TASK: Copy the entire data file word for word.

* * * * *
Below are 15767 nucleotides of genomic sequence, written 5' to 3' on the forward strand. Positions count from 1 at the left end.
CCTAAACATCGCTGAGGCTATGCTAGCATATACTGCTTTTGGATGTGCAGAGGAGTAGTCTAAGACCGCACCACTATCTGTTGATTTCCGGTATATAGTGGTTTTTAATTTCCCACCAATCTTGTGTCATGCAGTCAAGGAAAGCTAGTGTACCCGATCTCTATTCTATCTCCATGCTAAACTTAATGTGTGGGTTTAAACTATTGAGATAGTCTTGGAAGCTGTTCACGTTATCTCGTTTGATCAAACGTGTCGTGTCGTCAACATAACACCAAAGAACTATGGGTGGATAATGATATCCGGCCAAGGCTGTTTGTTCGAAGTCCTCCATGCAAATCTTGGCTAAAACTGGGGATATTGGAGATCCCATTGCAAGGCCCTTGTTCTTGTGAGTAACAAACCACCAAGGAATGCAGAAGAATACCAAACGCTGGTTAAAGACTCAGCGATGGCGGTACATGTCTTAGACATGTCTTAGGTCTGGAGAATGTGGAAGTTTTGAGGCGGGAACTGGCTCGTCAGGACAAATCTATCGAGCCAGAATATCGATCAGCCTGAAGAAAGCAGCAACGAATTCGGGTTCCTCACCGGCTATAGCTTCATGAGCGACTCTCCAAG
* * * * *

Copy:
Below are 15767 nucleotides of genomic sequence, written 5' to 3' on the forward strand. Positions count from 1 at the left end.
CCTAAACATCGCTGAGGCTATGCTAGCATATACTGCTTTTGGATGTGCAGAGGAGTAGTCTAAGACCGCACCACTATCTGTTGATTTCCGGTATATAGTGGTTTTTAATTTCCCACCAATCTTGTGTCATGCAGTCAAGGAAAGCTAGTGTACCCGATCTCTATTCTATCTCCATGCTAAACTTAATGTGTGGGTTTAAACTATTGAGATAGTCTTGGAAGCTGTTCACGTTATCTCGTTTGATCAAACGTGTCGTGTCGTCAACATAACACCAAAGAACTATGGGTGGATAATGATATCCGGCCAAGGCTGTTTGTTCGAAGTCCTCCATGCAAATCTTGGCTAAAACTGGGGATATTGGAGATCCCATTGCAAGGCCCTTGTTCTTGTGAGTAACAAACCACCAAGGAATGCAGAAGAATACCAAACGCTGGTTAAAGACTCAGCGATGGCGGTACATGTCTTAGACATGTCTTAGGTCTGGAGAATGTGGAAGTTTTGAGGCGGGAACTGGCTCGTCAGGACAAATCTATCGAGCCAGAATATCGATCAGCCTGAAGAAAGCAGCAACGAATTCGGGTTCCTCACCGGCTATAGCTTCATGAGCGACTCTCCAAG